“Good designers understand trend cycles, watch the news, scour the streets, digest it all and ask themselves “what’s next??. The fact that a lot of them produce a lot of the same thing is just a sign that that’s next.”

    This is where part of my mystification was focused — how designers come upon similar answers to “what’s next?” at the same time. I guess if they are picking up on the same cultural cues and are keeping to the rhythm of trend cycles PLUS feeling the pressure of creating “newness” in the awake-24-hours information age, I can see how overlapping themes emerge. (Assimilation is hard work, and it is amazing when someone pulls off something modern and original.)

    “No, designers don’t gather at meetings like some exclusive version of AA. Most are rather tight-lipped about what they’re working on until it’s too late for anyone to copy them without looking like it.”

    Hah! My instincts told me, “No, this doesn’t happen. There aren’t secret societies of designers who come to a seasonal consensus, dude.” But I had to ask anyway … there are hidden agencies that regulate seemingly every other industry, so why not fashion? For ease in determining what big box stores produced or what department stores bought, I thought maybe, just maybe, there was some committee or something. Mostly, my reaction is one of annoyance at this “continual newness” fixation. I don’t have the attention span of a flea, and actually, I get fatigued at trying to keep up with, or more likely *avoid*, the Hot New Thing. I can appreciate good design exclusive of the where it resides on the current trend continuum, but I guess until the whole system implodes and splinters (sigh), the cycles will only get faster.

    (One more outsider question: Do those fashion forecasting products really sell? And do they have a significant rate of accurate predictions?)

    Thanks again for taking the time to answer my long-winded questions. Let me know when you are hiring studio lackeys after you get your funding … ; p

  2. I don’t know who really uses those fashion forecasting services. A lot of smaller companies either can’t afford them or find more immediate uses for their cash flow. My guess is larger, but not quite designer label houses use them–like Target or the Gap. If enough people use them I guess they could have a good chance at accuracy–but it’s more like the companies make them accurate by using them instead of the other way around.

    I’ve sat in some forecasting presentations while I was at school, and quite frankly, they present so many different groups, it’s easy for them to pinpoint a current trend and say “see! we forecasted that!”. Honestly, I’m a bit of a snob when it comes to those things. Be a real designer and figure it out yourself! Sure, it’s handy to pay someone to put together some nice color stories, but isn’t that just as bad as knock-off designers like A.B.S.?

    Hey, henri-v, what city do you live in, if you don’t mind me asking? If that intrudes on your blogging anonymity, feel free to ignore my question. I figure if you want a job when I get my funding, I should know…;P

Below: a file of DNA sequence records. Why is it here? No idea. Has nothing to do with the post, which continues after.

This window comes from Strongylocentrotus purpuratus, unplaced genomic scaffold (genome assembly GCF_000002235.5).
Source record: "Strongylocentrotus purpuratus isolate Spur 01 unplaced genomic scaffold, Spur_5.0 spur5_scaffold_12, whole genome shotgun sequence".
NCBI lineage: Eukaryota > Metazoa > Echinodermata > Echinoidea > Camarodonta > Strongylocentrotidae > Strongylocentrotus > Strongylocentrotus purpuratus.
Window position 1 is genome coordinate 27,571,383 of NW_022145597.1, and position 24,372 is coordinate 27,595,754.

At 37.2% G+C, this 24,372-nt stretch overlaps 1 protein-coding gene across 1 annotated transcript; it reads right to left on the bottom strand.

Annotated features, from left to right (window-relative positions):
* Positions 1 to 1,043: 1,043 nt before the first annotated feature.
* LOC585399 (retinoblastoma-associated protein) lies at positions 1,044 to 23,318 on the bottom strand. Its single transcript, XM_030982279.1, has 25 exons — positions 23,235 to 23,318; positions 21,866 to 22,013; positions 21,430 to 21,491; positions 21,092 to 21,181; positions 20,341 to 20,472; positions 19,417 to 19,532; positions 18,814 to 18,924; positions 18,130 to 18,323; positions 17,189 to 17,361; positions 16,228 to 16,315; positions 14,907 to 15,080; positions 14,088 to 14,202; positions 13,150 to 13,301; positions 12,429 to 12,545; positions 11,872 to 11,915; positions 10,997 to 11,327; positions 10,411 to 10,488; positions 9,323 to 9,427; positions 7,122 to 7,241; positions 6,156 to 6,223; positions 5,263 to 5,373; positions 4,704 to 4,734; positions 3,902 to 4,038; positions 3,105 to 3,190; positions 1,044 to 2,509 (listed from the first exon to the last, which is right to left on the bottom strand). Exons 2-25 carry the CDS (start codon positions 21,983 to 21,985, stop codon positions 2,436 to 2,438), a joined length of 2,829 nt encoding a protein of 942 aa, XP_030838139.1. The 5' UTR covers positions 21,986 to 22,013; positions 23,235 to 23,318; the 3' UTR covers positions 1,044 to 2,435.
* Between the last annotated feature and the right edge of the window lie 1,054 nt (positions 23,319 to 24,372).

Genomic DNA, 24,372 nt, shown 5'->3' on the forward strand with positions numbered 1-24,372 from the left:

3. Emily said,

    Hmm. My dad was in the French Diplomatic Corps and part of the work that he did was in the “luxury” commercial sector. I know he mentioned to me that there were annual meetings – not of fashion designers but of textile designers and forecasters that would decide on the general trends for the coming year. But that was in France where the old guard rules – I can’t see anything like that happening in NY. Doing a really quick google search didn’t come up with anything though – I’ll have to ask my dad what the name of the conference was.

    On the other hand, big companies do have trend researchers on the payroll. The likelihood that all those people know each other and chat about work over drinks and coffee is probably pretty high – so it might not be as obvious as a full blown “conference” but might just be chaulked up to the clique-iness of the fashion industry.

    Anyway, great blogs both of you!

  4. Thanks for your input, Emily.

    Deep down, I secretly want there to be some whacked-out FashionMasons order, but with better outfits.

  5. Almost Girl said,

    Great insights again Verbal croquis!

    I just love love love your blog. Everytime I pop in you see to have written something great again. Sorry to be such a fan but sometimes I stop trawling blogs for a week and then once I get going again I get all excited about seeing the good ones!

  6. henri-v said,

    Hey VC! I live in Iowa City, Iowa currently, but not for long … actually I will be in SF from May – early July while I get my life on track. We (boyfriend, bird, and I) could end up on the West Coast for a while, or we might end up in Texas. Life is going to be upside-downsy from April onward (in a good way!).

    I’ll email you with more details in case you are interested in getting together in San Fran … no pressure, though! I don’t want to intrude on your personal space either! : )

  7. AG: “Sorry to be such a fan…” No way! I love comments like this! Ego boosts are always nice! heh. Thanks for reading. And of course, you know I’m a huge fan of yours. Sorry I’ve been slacking on the commenting. You’ve got some real smartypants visitors and sometimes that can be a bit intimidating.

    h-v: There are eco-friendly fashionistas in Iowa??? Will wonders ever cease. Definitely email me about visiting SF! It would be great to meet you.